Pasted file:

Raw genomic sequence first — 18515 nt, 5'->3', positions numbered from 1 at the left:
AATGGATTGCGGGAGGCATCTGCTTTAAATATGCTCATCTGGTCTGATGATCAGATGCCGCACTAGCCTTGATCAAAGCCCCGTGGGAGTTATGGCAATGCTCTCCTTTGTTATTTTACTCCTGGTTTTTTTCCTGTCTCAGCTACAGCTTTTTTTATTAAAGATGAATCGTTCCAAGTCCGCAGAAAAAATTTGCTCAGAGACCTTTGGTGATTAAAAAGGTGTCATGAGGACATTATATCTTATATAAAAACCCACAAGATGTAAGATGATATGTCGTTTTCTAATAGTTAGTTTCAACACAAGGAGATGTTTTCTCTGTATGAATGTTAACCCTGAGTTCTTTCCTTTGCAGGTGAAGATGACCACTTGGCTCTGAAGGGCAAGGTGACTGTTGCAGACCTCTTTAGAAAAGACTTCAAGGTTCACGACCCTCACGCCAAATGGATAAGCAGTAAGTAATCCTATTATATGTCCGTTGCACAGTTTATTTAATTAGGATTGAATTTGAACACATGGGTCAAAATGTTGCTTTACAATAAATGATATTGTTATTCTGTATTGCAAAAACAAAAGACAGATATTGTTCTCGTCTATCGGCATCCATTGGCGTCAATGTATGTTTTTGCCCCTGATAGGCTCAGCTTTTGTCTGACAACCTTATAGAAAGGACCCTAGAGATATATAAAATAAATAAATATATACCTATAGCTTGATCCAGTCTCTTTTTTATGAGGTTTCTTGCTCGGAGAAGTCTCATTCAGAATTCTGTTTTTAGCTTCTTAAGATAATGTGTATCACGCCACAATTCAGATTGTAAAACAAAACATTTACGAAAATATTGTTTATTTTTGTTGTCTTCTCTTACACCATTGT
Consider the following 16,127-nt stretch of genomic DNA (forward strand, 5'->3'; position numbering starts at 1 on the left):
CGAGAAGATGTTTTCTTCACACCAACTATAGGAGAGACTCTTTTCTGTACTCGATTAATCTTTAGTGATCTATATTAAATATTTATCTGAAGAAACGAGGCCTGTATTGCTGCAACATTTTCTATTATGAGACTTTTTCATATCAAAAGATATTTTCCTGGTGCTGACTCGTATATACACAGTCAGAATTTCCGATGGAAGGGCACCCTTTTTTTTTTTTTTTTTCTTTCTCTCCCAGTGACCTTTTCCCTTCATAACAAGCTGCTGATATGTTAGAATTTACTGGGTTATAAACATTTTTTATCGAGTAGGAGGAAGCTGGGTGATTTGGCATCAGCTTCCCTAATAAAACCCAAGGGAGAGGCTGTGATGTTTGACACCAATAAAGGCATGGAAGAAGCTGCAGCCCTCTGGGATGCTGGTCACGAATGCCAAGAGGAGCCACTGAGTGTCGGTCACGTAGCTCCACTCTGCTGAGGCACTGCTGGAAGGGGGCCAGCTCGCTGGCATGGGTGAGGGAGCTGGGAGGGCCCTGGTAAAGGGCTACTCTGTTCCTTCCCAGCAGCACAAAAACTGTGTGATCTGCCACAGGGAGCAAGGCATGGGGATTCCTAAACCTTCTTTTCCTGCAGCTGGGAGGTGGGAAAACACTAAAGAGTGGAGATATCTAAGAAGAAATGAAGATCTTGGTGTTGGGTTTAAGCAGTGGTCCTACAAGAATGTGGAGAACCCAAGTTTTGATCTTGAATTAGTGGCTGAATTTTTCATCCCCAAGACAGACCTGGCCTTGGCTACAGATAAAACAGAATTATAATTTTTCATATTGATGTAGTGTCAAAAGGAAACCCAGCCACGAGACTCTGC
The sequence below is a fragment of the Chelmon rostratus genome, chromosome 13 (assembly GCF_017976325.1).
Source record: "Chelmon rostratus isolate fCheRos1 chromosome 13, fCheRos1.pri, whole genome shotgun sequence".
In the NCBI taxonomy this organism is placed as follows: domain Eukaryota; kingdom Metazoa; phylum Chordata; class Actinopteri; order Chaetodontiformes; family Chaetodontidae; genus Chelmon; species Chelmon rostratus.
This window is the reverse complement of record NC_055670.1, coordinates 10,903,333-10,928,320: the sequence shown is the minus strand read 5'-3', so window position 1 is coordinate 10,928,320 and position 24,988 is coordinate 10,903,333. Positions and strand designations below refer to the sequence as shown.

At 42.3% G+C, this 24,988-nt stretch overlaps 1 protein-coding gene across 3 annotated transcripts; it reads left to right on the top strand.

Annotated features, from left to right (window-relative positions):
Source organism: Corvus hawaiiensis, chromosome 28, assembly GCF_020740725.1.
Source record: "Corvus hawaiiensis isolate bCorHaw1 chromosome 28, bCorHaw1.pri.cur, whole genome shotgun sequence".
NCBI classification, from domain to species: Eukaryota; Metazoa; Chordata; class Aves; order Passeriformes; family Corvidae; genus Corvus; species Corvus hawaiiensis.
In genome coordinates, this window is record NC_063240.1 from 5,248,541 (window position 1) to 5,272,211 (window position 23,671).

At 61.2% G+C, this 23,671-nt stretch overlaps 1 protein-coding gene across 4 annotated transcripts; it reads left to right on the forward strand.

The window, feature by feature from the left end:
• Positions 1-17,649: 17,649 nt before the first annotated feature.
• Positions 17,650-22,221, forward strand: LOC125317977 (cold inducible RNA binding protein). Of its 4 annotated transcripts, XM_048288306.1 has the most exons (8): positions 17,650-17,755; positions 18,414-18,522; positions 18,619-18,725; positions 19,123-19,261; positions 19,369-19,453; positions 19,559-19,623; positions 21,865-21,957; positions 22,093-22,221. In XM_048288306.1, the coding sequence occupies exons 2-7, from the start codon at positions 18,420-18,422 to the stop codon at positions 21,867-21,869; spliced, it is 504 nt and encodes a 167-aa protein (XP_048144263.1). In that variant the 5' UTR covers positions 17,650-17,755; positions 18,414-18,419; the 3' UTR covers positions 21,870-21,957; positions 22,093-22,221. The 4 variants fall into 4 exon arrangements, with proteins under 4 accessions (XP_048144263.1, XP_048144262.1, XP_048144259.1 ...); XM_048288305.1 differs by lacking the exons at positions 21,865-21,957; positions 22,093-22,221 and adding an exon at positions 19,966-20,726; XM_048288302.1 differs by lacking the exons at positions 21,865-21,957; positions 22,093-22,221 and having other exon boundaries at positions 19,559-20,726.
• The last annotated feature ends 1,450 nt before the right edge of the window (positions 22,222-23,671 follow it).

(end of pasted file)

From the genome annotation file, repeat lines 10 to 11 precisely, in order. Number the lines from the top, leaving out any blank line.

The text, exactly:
Annotated features, from left to right (window-relative positions):
Source organism: Corvus hawaiiensis, chromosome 28, assembly GCF_020740725.1.